Between giving these wacky hucksters ample room to say things like “There’s no proof that the world’s gonna end in 2012… or is there!?!?” with images of wading Katrina victims in the background, the “documentary” trots out überskeptic Michael Shermer to mildly say “Uh, this is bullshit.” It’s not an entirely balanced perspective, and giving them any points for Shermer would be kind of like applauding the guy who’s screwing your wife because at least he’s wearing clean socks.

Hey, like I said — I love pseudoscience, and I trust consensus reality and the wisdom of crowds about as much as I trust the guy down on Broadway who every third day tells me his car broke down and he needs gas money to get his sister/wife/rottweiller to the doctor. Bigfoot, grab yourself a cold one; in the kitchen there’s a fresh pot of faintly phosphorescent goo for the Greys and salmon mousse for the Fiji mermaid. Nessie, the Chupacabra, the Jersey Devil — I love these guys: They keep it real. I cut my teeth on In Search Of, and it taught me both to think weird thoughts and be skeptical about them. There’s little I love more than a good cryptozoology documentary or a psychic wankfest about how the color of your aura determines whether you’ll survive the coming deluge.

But what the fuck is this crap doing on the History Channel? Isn’t The History Channel supposed to be about history… you know, the academic discipline, and more generally, the series of events — not things that never happened and never will happen… or will they!?!?

Durer woodcut The Four Horsemen of the Apocalypse

Durer woodcut The Four Horsemen of the Apocalypse, from Wikipedia.

I don’t have an answer for you, for me, or for the spectral beings who keep trying to filter their way through my tinfoil hat. I write about this particular experience because, while it’s far from the first consumer humiliation I’ve suffered at the hands of the History Channel, it may well be the last, at least for a while. Sick and fucking tired of paying good cash Americanski to be led around by the dick, brutalized by mounting misogyny, and being fucked in the ass while two-thirds of the world tells me I’m being kissed, I and my girlfriend decided to flip Comcast a quartet of bitchy little birds. We cancelled. Tonight is the last night we’ll have cable television, and I say good riddance and good luck to the rest of you sorry sons of bitches.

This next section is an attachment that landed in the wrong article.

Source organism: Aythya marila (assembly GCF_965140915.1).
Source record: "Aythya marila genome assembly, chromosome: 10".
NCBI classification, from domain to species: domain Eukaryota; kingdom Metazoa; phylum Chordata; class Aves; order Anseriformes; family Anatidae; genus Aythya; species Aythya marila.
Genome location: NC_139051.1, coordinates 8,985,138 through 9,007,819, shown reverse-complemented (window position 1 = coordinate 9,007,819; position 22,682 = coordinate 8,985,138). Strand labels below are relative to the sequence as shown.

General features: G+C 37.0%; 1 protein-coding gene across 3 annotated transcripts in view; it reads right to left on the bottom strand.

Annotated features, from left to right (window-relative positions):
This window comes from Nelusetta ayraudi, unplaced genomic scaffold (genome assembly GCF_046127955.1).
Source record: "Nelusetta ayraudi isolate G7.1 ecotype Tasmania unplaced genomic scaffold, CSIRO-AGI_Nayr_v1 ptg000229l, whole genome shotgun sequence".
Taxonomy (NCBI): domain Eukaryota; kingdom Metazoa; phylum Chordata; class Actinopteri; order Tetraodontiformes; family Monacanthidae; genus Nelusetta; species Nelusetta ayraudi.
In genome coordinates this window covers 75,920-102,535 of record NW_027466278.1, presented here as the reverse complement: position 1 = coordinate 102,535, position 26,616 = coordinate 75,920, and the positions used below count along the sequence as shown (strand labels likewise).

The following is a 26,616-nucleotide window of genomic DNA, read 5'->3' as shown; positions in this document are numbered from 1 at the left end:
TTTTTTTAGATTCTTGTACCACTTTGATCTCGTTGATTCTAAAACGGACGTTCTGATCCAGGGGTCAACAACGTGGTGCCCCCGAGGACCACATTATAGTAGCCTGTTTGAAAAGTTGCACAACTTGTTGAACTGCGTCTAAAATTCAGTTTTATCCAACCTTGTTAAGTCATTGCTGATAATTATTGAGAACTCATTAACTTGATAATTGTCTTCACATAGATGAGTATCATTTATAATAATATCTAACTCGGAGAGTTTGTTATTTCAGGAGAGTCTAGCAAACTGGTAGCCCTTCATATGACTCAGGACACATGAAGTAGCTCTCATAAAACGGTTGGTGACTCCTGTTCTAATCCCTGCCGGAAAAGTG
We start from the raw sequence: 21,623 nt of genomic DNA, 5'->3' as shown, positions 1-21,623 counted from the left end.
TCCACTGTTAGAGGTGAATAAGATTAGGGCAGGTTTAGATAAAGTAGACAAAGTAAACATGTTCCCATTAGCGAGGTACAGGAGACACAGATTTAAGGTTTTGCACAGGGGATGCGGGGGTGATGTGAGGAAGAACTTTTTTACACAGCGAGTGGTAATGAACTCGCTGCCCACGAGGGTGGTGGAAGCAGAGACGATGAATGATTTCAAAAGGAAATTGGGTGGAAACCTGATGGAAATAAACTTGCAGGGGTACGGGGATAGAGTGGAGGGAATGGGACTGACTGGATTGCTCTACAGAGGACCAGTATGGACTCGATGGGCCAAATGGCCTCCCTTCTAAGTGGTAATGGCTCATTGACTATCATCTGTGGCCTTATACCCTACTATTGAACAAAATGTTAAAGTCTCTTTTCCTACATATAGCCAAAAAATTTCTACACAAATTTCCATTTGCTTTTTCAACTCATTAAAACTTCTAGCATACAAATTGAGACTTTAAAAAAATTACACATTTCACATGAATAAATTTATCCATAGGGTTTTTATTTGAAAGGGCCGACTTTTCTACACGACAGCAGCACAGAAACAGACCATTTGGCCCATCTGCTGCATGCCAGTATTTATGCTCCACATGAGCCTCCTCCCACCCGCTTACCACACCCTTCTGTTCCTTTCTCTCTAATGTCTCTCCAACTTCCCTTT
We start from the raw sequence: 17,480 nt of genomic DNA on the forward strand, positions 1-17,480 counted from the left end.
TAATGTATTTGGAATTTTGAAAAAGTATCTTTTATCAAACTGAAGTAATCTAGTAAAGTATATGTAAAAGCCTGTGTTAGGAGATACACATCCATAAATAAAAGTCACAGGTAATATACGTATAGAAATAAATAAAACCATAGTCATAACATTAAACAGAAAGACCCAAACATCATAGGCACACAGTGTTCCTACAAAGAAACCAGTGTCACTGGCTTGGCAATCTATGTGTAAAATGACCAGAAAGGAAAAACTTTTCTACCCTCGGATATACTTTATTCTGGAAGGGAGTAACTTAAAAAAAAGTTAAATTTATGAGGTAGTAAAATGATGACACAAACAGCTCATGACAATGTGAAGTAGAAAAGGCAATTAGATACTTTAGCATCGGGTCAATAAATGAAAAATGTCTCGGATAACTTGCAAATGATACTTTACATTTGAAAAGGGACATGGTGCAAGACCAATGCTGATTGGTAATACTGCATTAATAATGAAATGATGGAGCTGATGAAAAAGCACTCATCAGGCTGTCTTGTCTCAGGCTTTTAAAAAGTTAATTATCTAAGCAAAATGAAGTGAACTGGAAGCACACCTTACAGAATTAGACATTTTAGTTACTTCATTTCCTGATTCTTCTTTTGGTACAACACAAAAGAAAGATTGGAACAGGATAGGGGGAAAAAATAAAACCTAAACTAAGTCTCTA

I’ll be watching Jericho on Realplayer — which may not do much for my indignant sense of superiority, but at least it won’t add insult to bankruptcy.


My boy Nessiteras rhombopteryx, photo by Robert Kenneth Wilson, via Wikipedia. Through a medium who only charges $35 an hour, Dr. Wilson’s ghost informs me that he likes Jericho and hates the History Channel.


3 Responses to “Apocalyptic Fun With the OR COULD THEY? Channel”

  1. Ruth Says:

    I have always appreciated the History Channel’s Egyptian programming, although it looks like most of the serious programs recently on the subject have been on the Discovery Channel (who appears to have some sort of in with Zahi Hawass – likely something to do with the mummy DNA lab they bought the Egyptian Museum in Cairo).

    After the last Egyptian program they featured, consisting of an amateur’s theory that the three best-known pyramids were lined up with the stars in Orion’s belt (?!), I find myself sadly agreeing with your analysis of THC’s decline.

  2. Sharon Says:

    Welcome to the crowd. I ditched Comcast 6 years ago and am none the worse for it. If anything, I am better informed now than I was then.

  3. links for 2007-07-07 « Newsbong: Because News Matters, Kinda Says:

    […] Apocalyptic Fun With the OR COULD THEY? Channel « Skid Roche (tags: science) […]